Oct. 1 is an important holiday in China, commemorating the founding in 1949 of the People's Republic. It's always marked by pomp, ceremony, concerts and fireworks. And this year, in Hong Kong, it is likely to add more fuel to already incendiary pro-democracy demonstrations that have brought the busy financial and commercial centre to a standstill over the past five days.
What happens next could have serious repercussions for Hong Kong, its economy and for China itself. A violent crackdown by Beijing could trigger an exodus from capital markets, drive down frothy property prices, scare off well-heeled investors and tourists, slash spending and plunge the region into recession.
If all that doesn't present enough of a worry to autocratic Chinese President Xi Jinping, who has shown no tolerance for such public displays of dissent in the rest of China, there is also the lasting damage that would be done to Hong Kong's standing as a major financial centre and the natural gateway for capital flowing to and from mainland China – the reason Beijing acquiesced to leaving Hong Kong largely alone in the first place.
Hong Kong is where Chinese companies have typically gone to raise money and where policy makers have tested many of their financial, market liberalization and other reforms crucial to their growth strategy.
If Beijing resorts to a heavy-handed response, international players eager to do business from a stable and relatively secure base where the rule of law prevails may well decide Hong Kong can no longer offer such an environment. Already, several companies have been eyeing moves to the safer-looking confines of Singapore.
The latest protests have been brewing for some time. They were led at first by students, who were later joined by thousands of other activists who have long demanded more say in political affairs, which is what they assumed Beijing had promised in the deal that restored Hong Kong to Chinese control in 1997 after 150 years of British rule.
The protesters object to what they see as Beijing's growing interference in Hong Kong's affairs, including its Aug. 31 decision to choose the only candidates who will be allowed to run in the 2017 election for the top political position of chief executive. And they are eager to use the National Day holiday, when many mainlanders come to the city for a little fun and shopping, to highlight their demands both for democratic choice and the resignation of the unpopular, Beijing-picked chief executive, C.Y. Leung.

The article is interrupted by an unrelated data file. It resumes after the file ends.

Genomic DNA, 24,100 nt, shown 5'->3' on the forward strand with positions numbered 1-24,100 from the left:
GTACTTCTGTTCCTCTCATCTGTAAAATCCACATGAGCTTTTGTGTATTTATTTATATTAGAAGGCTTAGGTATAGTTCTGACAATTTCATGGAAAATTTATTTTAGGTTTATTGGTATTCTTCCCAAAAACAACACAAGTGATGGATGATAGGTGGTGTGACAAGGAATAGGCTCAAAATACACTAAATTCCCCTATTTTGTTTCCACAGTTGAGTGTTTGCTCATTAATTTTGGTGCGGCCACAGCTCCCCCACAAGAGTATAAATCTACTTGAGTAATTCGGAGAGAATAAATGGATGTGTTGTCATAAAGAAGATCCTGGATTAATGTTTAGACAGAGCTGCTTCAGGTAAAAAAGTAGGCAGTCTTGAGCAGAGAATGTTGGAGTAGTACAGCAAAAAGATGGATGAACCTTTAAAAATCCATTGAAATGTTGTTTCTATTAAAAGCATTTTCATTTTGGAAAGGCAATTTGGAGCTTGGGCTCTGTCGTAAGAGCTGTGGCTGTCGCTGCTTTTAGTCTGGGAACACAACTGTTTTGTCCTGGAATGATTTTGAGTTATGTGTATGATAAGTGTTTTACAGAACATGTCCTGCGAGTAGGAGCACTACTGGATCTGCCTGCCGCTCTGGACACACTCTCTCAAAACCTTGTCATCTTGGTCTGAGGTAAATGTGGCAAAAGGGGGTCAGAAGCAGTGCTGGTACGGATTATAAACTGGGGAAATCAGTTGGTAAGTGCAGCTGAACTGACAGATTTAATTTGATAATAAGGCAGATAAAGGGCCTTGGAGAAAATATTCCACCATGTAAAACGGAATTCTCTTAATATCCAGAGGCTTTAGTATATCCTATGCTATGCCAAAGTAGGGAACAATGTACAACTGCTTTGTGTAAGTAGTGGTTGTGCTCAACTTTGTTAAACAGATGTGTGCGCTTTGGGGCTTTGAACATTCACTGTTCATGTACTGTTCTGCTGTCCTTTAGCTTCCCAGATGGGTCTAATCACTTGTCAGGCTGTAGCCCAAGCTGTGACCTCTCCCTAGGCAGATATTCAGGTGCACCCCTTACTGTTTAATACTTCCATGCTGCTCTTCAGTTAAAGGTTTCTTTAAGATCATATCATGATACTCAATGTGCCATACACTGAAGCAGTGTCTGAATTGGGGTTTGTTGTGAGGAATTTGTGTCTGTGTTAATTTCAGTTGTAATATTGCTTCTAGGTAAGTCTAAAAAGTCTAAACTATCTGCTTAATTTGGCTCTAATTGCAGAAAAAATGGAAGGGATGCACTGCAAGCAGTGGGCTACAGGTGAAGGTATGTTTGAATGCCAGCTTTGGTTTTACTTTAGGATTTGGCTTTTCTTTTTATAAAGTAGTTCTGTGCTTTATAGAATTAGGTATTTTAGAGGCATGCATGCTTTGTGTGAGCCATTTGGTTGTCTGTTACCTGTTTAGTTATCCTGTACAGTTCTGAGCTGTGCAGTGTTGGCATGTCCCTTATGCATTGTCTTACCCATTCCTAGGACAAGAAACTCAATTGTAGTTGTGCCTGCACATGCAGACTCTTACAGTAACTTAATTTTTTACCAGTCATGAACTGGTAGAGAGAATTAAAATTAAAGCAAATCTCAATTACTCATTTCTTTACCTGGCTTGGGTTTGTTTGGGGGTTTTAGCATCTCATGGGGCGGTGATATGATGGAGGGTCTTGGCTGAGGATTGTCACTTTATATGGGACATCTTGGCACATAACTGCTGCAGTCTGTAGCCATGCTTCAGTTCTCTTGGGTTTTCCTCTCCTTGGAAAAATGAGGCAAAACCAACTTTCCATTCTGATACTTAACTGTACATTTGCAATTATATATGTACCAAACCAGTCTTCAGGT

Police initially tried to disperse the peaceful protests with tear gas, batons and pepper spray, before backing off. Now, the fear is that Beijing will intervene directly if the tens of thousands of demonstrators don't allow Hong Kong to get back to making money.
Mr. Xi insists that his government fully intends to "unswervingly implement the guidelines of 'one country, two systems' and the [Hong Kong] Basic Law and steadfastly safeguard the long-term prosperity and stability of Hong Kong and Macau," as he told a gathering Communist policy makers. So he is plainly aware of the stakes.
As it is, Hong Kong was facing tougher economic times before the protests erupted. The economy contracted 0.1 per cent in the second quarter, although forecasters are still predicting modest expansion for 2014. Capital Economics, for instance, is sticking with its forecast of 2.5 per cent annual growth, rising to 3.5 per cent next year.
"However, the risks are firmly to the downside," Gareth Leather, Capital Economics' Asia economist, adds in a note to clients. Indeed, they are.